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Starting Point-Teaching Entry Level Geoscience > Interactive Lecture Demonstrations > Examples of Teaching with Demonstrations > Fracture Fundamentals: A Cheesy Analog
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Fracture Fundamentals: A Cheesy Analog

Exercise and handout developed by Dave Bice (formerly Carleton, now at Penn State) - Starting Point Page by R. Teed and Jeff Crabaugh (SERC)

Mode 2 stress parallel to cut

This activity was selected for the On the Cutting Edge Exemplary Teaching Collection

Resources in this top level collection a) must have scored Exemplary or Very Good in all five review categories, and must also rate as “Exemplary” in at least three of the five categories. The five categories included in the peer review process are

  • Scientific Accuracy
  • Alignment of Learning Goals, Activities, and Assessments
  • Pedagogic Effectiveness
  • Robustness (usability and dependability of all components)
  • Completeness of the ActivitySheet web page

For more information about the peer review process itself, please see http://serc.carleton.edu/NAGTWorkshops/review.html.



This page first made public: Oct 3, 2005

This material was originally developed as part of the Carleton College Teaching Activity Collection
through its collaboration with the SERC Pedagogic Service.

Summary

This activity has students make small cuts (fracture nuclei) in processed cheese food and then apply stresses perpendicular or parallel to the cuts to see how fractures grow. Surprisingly (or not, depending on one's previous thoughts on cheese), processed cheese food fractures in much the same way as homogeneous rocks. The link below describes 8 short experiments to explore fracture propagation. Have the students make predictions before each experiment and, at the end, have each group explain their results to the rest of the class.

Learning Goals

Mode 3 stress vertical to bed

This exercise:


Context for Use

This activity was designed for a structural geology class, but is also suitable for plate tectonics classes since it simulated the formation of overlapping spreading centers such as those seen along the East Pacific Rise.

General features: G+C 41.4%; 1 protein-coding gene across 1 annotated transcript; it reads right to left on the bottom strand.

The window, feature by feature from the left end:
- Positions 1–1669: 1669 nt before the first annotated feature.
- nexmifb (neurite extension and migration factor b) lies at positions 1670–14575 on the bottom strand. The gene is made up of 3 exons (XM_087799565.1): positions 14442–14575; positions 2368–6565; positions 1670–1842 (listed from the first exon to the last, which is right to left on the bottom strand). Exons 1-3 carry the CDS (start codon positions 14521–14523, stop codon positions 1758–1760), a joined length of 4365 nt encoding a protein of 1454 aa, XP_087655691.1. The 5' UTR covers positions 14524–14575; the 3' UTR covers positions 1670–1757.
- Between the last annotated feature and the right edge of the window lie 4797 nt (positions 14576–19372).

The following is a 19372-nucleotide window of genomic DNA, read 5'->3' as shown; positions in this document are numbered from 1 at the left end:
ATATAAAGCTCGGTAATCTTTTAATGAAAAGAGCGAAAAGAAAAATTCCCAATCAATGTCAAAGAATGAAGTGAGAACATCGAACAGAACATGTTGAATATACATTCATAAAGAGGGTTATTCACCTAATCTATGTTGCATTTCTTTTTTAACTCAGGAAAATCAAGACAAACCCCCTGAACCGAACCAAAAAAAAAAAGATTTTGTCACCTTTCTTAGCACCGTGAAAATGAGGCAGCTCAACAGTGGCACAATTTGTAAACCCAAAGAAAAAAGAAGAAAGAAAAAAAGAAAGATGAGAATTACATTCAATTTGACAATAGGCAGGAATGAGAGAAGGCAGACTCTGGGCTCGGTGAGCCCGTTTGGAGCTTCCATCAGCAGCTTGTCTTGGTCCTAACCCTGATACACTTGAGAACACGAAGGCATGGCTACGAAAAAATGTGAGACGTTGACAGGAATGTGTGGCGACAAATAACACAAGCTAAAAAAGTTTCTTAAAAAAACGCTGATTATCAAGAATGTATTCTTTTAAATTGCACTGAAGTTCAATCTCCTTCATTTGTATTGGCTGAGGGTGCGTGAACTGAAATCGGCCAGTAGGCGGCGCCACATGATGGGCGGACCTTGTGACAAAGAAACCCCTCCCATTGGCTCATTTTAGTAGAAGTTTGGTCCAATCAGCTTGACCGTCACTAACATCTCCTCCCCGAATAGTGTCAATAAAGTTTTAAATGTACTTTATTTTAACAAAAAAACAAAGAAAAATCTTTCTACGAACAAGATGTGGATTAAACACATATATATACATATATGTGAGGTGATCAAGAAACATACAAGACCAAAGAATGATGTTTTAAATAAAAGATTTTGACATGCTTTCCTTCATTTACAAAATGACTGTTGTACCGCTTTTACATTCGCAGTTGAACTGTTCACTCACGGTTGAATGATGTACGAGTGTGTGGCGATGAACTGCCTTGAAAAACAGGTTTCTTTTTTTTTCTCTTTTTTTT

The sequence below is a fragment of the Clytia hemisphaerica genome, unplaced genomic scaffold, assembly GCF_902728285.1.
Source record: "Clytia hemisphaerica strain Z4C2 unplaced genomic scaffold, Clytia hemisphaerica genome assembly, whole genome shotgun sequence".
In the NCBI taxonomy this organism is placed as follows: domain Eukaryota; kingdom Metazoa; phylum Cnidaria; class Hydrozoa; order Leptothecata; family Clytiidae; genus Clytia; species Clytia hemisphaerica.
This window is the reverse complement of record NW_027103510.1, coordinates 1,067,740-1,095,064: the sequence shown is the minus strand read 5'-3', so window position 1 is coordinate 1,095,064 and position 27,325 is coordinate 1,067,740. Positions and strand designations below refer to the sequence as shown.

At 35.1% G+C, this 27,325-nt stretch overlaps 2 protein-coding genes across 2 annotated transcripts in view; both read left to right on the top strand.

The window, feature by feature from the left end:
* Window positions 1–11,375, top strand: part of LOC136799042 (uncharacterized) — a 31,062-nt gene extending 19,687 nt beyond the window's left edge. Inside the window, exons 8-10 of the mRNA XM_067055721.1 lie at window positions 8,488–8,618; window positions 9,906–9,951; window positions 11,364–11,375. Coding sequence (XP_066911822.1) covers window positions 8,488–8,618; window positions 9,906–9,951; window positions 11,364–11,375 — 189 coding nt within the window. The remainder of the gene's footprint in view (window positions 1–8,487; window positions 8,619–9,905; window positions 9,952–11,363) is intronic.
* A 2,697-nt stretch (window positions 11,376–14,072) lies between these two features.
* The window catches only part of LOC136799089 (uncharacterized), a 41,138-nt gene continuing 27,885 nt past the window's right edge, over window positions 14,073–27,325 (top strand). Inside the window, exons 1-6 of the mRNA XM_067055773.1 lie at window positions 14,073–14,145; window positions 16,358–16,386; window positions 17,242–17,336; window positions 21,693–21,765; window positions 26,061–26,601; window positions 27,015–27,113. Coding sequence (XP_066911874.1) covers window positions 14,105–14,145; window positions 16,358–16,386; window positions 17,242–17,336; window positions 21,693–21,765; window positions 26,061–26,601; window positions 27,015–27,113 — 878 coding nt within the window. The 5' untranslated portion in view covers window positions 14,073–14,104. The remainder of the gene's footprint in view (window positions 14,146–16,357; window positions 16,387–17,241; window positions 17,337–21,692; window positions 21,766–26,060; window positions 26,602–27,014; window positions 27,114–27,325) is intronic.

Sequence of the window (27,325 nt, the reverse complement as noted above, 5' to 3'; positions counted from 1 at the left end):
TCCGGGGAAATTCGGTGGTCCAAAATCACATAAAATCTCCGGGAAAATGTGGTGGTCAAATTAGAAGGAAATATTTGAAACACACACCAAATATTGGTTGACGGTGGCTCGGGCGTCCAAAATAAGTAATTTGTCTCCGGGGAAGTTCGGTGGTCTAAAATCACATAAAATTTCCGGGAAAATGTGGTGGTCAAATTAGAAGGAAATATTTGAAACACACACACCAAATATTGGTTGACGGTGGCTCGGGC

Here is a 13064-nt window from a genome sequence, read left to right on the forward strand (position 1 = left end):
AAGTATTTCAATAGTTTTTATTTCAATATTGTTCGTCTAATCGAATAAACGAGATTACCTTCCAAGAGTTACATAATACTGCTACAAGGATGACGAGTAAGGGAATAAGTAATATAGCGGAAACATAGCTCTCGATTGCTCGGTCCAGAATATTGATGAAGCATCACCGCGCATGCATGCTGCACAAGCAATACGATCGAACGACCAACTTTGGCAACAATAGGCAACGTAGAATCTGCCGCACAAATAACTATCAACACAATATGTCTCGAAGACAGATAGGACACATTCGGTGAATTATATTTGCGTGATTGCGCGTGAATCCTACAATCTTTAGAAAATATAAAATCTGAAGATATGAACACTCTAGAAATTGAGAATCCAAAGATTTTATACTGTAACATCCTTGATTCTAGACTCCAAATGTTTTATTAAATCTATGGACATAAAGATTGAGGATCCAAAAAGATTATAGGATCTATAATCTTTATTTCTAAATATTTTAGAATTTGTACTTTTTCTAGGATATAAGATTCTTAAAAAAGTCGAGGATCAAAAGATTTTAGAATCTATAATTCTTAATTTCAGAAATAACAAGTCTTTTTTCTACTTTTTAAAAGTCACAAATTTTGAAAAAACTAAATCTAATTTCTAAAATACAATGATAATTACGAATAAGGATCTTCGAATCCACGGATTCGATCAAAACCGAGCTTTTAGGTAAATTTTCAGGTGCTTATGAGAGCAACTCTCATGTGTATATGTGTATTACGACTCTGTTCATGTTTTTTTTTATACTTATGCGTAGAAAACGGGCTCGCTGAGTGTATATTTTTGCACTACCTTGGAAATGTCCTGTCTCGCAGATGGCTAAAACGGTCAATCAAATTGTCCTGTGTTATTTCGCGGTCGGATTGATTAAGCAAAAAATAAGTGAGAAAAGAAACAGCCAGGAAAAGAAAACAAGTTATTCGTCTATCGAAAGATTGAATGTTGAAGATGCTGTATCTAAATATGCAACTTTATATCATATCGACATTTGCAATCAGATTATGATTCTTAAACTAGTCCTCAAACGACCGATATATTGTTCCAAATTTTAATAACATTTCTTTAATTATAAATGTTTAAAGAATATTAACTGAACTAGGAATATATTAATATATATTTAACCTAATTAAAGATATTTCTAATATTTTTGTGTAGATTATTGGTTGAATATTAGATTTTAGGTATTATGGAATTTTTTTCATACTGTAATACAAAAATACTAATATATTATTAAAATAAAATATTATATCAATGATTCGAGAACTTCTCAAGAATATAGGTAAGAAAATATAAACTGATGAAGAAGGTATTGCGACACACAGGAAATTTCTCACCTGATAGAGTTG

It takes about 20 minutes to do (less if you split the eight parts of the activity among the class) with ten minutes for introduction and another 15 to 30 minutes for discussion of the results. So it can be used as a lecture activity or as an introduction to lab.

Teaching Materials

In order to do this activity, each pair or group of students needs

making a hole at the tip of a cut in cheesy analog

The handout contains most of the details about the exercise:


Teaching Notes and Tips

You can introduce the lab by:

Mode 1 stress perpendicular to cut

Have the students work in groups of two, three or four.

Each group should write down their predictions for each step of the activity before they do it and their observations afterward.

Provide the students with an easy way to dispose of used cheese and wrappers. Some students may decide to throw these at one another.


Assessment

At the end of the exercise, choose groups at random and have them present their results for one of the eight parts of the activity to the rest of the class.

References and Resources

More ideas on teaching structural geology will be posted on the site of the Cutting Edge Structural Geology Workshop.


Subject

Geoscience:Geology:Structural Geology:Microstructures, Deformation Mechanisms, Fabrics

Resource Type

Activities:Classroom Activity:Short Activity:Demonstration, Activities:Lab Activity

Grade Level

College Lower (13-14):Introductory Level

Ready for Use

Ready to Use

Earth System Topics

Solid Earth:Deformation

Topics

Structural Geology:Joints/Fractures

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